When we entered the dining room the first morning of our stay at the Menonite community center, we were the only other people in there besides a dark-haired woman and her clearly mixed children. She was speaking some language that we sounded very much—but not enough—like German. After a few minutes of speculation, our Supervisor from the APHFTA office in Mwanza just out right asked her. It turned out she and her Swiss-German speaking children were from Switzerland, and her husband was Tanzanian. They had just built a house in Sharati and she was awaiting his return from a safari into Mwanza for furniture for their new home.

At the special Monday Market, we saw a big group of the worst kind of wazungu—and by this I mean the tall, blond-haired, fair-skinned type that screams foreigner. It runs out that they are from America and are working with one of the clinics we will be visiting tomorrow.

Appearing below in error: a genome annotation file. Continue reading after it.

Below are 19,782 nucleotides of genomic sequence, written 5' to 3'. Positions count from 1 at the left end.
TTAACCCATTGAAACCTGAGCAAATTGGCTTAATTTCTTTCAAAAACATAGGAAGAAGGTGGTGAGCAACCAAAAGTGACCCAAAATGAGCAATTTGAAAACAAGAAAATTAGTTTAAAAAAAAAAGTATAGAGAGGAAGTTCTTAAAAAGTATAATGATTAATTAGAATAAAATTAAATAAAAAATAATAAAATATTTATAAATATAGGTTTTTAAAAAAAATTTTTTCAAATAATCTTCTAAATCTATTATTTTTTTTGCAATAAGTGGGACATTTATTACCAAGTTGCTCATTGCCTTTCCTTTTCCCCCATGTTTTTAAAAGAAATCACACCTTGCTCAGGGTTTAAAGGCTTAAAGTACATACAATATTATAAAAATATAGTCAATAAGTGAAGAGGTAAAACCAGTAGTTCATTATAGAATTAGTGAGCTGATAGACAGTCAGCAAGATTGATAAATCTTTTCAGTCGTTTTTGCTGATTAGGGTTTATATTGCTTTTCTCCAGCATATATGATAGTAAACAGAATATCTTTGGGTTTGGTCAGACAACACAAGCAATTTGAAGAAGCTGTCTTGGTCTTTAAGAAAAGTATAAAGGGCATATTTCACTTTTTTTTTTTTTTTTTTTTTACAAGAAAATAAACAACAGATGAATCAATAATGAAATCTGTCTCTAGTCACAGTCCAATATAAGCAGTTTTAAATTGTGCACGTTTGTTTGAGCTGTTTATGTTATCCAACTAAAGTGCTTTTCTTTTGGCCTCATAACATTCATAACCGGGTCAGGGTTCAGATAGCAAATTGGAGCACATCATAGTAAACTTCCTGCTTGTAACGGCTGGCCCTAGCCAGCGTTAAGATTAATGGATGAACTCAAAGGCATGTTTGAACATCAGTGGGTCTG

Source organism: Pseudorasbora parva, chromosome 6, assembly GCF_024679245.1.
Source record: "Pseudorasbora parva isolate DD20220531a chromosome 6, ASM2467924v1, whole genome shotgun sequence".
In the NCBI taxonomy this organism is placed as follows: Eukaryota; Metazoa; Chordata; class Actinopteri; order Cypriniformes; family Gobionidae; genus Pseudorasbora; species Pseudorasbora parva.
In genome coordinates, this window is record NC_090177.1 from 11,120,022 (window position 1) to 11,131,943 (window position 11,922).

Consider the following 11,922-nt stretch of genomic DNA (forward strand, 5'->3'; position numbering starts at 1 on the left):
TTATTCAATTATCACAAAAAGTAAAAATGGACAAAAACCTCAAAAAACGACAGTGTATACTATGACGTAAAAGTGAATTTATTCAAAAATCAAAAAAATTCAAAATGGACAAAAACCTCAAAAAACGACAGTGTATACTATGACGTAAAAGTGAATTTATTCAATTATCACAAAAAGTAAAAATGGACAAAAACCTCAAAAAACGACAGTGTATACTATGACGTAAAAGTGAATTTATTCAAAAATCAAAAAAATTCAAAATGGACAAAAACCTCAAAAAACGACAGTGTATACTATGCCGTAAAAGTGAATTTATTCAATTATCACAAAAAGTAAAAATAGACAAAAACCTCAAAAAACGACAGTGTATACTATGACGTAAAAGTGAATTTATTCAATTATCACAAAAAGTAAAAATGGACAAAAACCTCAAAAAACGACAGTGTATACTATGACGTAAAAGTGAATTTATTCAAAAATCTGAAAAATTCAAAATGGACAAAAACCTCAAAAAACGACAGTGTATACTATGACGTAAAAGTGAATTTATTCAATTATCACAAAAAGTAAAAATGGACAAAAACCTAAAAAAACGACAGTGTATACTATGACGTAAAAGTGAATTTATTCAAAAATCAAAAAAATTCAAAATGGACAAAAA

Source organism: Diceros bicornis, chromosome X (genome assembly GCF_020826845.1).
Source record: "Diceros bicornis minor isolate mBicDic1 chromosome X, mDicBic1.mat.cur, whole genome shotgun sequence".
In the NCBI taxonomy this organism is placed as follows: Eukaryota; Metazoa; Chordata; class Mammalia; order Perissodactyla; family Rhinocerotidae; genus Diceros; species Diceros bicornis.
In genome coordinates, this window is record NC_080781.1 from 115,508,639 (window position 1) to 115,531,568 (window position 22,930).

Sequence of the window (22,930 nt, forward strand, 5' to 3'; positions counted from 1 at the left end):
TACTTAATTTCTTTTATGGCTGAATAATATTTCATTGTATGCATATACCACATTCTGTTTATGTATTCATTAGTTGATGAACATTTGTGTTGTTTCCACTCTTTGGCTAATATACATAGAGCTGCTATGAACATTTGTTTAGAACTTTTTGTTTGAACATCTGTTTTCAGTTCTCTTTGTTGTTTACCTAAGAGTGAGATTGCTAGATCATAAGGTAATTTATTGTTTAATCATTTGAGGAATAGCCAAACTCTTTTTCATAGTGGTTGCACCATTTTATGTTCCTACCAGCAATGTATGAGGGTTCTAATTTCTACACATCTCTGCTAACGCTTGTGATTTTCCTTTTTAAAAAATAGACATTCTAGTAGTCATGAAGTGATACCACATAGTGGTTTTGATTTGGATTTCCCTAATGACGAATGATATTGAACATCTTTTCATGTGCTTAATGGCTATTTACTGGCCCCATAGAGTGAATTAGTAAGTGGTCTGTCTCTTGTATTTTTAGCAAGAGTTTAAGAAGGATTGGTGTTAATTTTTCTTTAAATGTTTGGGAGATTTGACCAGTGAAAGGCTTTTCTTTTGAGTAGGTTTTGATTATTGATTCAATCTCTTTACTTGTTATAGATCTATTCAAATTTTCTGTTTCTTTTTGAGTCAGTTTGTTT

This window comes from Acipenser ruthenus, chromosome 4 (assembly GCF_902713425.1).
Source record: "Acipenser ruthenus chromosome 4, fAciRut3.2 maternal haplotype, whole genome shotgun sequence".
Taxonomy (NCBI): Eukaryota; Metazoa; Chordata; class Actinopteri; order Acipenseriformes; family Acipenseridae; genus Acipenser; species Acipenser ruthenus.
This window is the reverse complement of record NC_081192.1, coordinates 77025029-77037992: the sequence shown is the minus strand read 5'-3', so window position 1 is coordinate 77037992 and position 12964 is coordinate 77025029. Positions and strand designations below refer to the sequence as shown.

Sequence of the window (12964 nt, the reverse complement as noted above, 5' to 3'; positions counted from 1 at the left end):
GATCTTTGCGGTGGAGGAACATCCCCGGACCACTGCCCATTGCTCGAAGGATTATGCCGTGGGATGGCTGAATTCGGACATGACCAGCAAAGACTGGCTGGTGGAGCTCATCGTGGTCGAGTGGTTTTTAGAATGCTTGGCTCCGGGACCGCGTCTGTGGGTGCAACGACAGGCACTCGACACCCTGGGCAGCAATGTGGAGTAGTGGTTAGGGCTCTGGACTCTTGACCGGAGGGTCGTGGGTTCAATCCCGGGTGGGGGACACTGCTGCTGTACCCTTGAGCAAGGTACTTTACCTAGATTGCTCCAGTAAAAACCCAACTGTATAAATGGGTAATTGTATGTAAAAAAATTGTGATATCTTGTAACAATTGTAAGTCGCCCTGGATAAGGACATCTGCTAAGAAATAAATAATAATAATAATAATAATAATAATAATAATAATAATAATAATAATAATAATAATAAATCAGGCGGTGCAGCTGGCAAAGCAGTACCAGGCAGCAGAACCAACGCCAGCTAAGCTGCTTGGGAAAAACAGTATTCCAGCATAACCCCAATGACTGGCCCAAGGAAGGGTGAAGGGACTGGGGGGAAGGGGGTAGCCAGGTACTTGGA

I always wonder what brings a person to a place. I don’t know exactly what it means to belong, but I know what it looks like when you don’t. perhaps I think of myself and my team as an exception. We have a reason to be here. But other people? Hardly. Some of the places we’ve visited, I can’t imagine anyone wanting to come to for a random holiday. Sometimes I see frantic tourists in front of the John Harvard statue and I wonder the same thing. It’s not that these places are not beautiful or relaxing or historical, but sometimes there’s just not really too much there. But that’s okay, I guess.

The world is a very small place and it will only continue to get smaller. Perhaps I take these places for granted—Harvard Yard included. Perhaps one day I may see and not wonder: How in the world did you end up here?